Pregnant women are smoking and drinking in private because they are ‘irritated’ by people’s reactions to the habits which are known to harm unborn babies.
Judgement from midwives has led women to feel ‘alienated’ and have ‘awkward’ relationships, research has found.
Victim-blaming needs to end, researchers claimed, and a stigma is more often based on moral judgement of the mother, instead of the level of risk to an unborn child.
Smoking and drinking during pregnancy is known to raise the risk of miscarriage or premature birth and can lead to disability in children.
Interventions to reduce smoking often rely on midwives identifying women who have the habit.
But women are often reluctant to disclose their habits because they are afraid of moral judgement, the research found.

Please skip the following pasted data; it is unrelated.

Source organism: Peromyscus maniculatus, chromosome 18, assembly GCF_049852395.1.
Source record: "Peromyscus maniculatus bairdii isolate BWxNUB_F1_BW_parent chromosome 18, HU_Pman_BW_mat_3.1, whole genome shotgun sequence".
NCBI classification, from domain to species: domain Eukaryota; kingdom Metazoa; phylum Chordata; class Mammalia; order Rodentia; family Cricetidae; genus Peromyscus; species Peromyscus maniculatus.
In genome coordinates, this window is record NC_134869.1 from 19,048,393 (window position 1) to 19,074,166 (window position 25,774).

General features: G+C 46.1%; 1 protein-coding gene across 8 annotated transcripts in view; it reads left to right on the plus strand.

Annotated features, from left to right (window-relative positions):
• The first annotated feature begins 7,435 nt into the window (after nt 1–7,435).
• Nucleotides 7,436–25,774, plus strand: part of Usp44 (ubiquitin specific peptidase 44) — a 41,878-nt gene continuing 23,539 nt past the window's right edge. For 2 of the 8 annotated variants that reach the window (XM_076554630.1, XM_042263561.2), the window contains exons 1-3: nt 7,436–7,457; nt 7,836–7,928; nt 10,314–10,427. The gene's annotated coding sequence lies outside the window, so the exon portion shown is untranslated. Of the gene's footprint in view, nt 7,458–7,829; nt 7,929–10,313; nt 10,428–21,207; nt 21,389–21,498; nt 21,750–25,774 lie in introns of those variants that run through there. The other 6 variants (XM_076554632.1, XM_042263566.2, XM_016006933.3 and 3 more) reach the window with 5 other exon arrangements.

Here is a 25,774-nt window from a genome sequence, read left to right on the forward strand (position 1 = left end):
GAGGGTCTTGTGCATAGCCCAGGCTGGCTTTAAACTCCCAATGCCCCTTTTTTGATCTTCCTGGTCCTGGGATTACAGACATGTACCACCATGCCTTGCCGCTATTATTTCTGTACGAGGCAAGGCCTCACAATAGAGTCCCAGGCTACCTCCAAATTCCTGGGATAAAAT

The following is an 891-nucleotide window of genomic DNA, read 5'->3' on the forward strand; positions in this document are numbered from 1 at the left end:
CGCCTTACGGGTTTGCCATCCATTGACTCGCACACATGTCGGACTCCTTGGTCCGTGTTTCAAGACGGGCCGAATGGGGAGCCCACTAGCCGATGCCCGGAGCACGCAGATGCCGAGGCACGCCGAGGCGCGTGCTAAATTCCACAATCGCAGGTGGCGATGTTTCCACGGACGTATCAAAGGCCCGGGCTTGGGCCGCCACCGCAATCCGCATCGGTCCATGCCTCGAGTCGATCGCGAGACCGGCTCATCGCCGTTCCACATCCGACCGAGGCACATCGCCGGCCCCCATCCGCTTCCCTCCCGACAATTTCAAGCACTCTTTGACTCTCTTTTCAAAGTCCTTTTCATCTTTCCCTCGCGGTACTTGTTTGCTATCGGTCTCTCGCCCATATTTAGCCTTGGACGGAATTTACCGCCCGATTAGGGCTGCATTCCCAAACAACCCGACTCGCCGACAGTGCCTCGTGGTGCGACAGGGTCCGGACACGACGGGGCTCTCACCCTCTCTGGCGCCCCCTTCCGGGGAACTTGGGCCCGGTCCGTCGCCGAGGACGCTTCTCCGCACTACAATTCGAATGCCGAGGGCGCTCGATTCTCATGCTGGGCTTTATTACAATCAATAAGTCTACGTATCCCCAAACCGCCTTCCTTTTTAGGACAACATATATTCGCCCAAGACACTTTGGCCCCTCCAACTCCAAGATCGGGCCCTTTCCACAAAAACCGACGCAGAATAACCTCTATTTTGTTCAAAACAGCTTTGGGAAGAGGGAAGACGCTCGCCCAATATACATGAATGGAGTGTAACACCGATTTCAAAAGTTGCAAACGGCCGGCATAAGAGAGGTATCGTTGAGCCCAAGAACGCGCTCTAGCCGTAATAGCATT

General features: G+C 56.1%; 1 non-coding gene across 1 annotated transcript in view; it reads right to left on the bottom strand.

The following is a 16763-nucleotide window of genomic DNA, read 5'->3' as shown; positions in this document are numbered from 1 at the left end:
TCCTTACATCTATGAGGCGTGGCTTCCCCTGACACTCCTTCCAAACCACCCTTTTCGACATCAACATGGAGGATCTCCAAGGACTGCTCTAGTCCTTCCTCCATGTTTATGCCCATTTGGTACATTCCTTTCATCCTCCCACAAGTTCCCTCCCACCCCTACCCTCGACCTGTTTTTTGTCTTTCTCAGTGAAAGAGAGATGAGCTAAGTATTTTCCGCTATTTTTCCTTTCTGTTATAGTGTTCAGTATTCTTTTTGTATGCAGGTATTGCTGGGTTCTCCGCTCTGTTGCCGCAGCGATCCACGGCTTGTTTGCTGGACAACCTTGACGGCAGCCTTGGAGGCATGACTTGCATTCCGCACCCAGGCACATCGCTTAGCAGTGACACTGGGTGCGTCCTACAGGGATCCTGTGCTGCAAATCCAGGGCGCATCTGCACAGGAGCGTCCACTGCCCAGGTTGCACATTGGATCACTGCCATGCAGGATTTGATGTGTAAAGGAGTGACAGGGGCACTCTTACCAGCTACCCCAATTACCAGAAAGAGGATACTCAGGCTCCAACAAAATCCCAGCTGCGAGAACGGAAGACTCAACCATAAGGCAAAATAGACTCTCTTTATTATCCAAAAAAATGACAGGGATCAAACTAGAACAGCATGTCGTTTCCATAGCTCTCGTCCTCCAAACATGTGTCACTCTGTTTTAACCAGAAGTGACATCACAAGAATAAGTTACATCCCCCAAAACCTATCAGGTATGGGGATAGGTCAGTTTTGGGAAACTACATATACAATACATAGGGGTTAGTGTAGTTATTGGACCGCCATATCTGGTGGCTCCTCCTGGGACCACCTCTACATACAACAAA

‘I think some of them (midwives) can be a bit bossy can’t they? Don’t do this, don’t do that. Oh please, just shush,’ one participant said.
Researchers came to the conclusion that smoking is a stigmatised activity, and said: ‘This stigma is not always related to the level of risk to the foetus, and instead can be seen as a moral judgement about women.
‘We urgently need to move from individualised neo-liberal discourses about the failure of individual smokers, to a more socio-ecological view which avoids victim blaming.’
Smoking tobacco when pregnant has for years been known to be seriously damaging to the baby’s health, as well as the mother’s.
It increases the risk of a miscarriage, stillbirth, premature birth, low birth weight, breathing problems, complications in labour, and sudden infant death syndrome.
Children whose parents smoke are also more likely to develop asthma when they grow up.